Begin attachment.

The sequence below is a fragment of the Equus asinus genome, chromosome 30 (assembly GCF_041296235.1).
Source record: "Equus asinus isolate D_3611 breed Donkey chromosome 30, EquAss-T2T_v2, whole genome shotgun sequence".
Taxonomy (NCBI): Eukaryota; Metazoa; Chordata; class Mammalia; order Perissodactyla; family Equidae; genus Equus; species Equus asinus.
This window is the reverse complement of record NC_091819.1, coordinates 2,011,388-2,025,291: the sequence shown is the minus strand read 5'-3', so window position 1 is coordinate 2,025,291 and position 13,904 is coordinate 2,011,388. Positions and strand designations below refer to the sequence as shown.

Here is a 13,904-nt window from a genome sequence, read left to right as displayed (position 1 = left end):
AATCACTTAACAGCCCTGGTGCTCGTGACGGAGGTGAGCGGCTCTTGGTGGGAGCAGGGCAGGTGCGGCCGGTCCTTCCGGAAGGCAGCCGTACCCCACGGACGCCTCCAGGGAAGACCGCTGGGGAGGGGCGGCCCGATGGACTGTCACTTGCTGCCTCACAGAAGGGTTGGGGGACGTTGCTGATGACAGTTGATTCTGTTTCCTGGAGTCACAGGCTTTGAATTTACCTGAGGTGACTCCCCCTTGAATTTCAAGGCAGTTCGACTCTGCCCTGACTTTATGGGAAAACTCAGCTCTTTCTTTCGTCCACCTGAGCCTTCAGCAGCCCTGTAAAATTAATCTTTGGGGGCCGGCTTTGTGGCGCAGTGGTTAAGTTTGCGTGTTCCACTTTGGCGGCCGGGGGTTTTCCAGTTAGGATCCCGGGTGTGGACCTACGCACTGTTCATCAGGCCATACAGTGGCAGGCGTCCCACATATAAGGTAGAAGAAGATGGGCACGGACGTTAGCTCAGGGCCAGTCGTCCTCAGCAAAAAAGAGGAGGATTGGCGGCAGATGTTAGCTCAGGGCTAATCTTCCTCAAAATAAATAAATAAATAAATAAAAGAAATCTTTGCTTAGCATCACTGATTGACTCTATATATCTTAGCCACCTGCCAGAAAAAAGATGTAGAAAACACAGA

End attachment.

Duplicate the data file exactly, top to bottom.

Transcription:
The sequence below is a fragment of the Equus asinus genome, chromosome 30 (assembly GCF_041296235.1).
Source record: "Equus asinus isolate D_3611 breed Donkey chromosome 30, EquAss-T2T_v2, whole genome shotgun sequence".
Taxonomy (NCBI): Eukaryota; Metazoa; Chordata; class Mammalia; order Perissodactyla; family Equidae; genus Equus; species Equus asinus.
This window is the reverse complement of record NC_091819.1, coordinates 2,011,388-2,025,291: the sequence shown is the minus strand read 5'-3', so window position 1 is coordinate 2,025,291 and position 13,904 is coordinate 2,011,388. Positions and strand designations below refer to the sequence as shown.

Here is a 13,904-nt window from a genome sequence, read left to right as displayed (position 1 = left end):
AATCACTTAACAGCCCTGGTGCTCGTGACGGAGGTGAGCGGCTCTTGGTGGGAGCAGGGCAGGTGCGGCCGGTCCTTCCGGAAGGCAGCCGTACCCCACGGACGCCTCCAGGGAAGACCGCTGGGGAGGGGCGGCCCGATGGACTGTCACTTGCTGCCTCACAGAAGGGTTGGGGGACGTTGCTGATGACAGTTGATTCTGTTTCCTGGAGTCACAGGCTTTGAATTTACCTGAGGTGACTCCCCCTTGAATTTCAAGGCAGTTCGACTCTGCCCTGACTTTATGGGAAAACTCAGCTCTTTCTTTCGTCCACCTGAGCCTTCAGCAGCCCTGTAAAATTAATCTTTGGGGGCCGGCTTTGTGGCGCAGTGGTTAAGTTTGCGTGTTCCACTTTGGCGGCCGGGGGTTTTCCAGTTAGGATCCCGGGTGTGGACCTACGCACTGTTCATCAGGCCATACAGTGGCAGGCGTCCCACATATAAGGTAGAAGAAGATGGGCACGGACGTTAGCTCAGGGCCAGTCGTCCTCAGCAAAAAAGAGGAGGATTGGCGGCAGATGTTAGCTCAGGGCTAATCTTCCTCAAAATAAATAAATAAATAAATAAAAGAAATCTTTGCTTAGCATCACTGATTGACTCTATATATCTTAGCCACCTGCCAGAAAAAAGATGTAGAAAACACAGA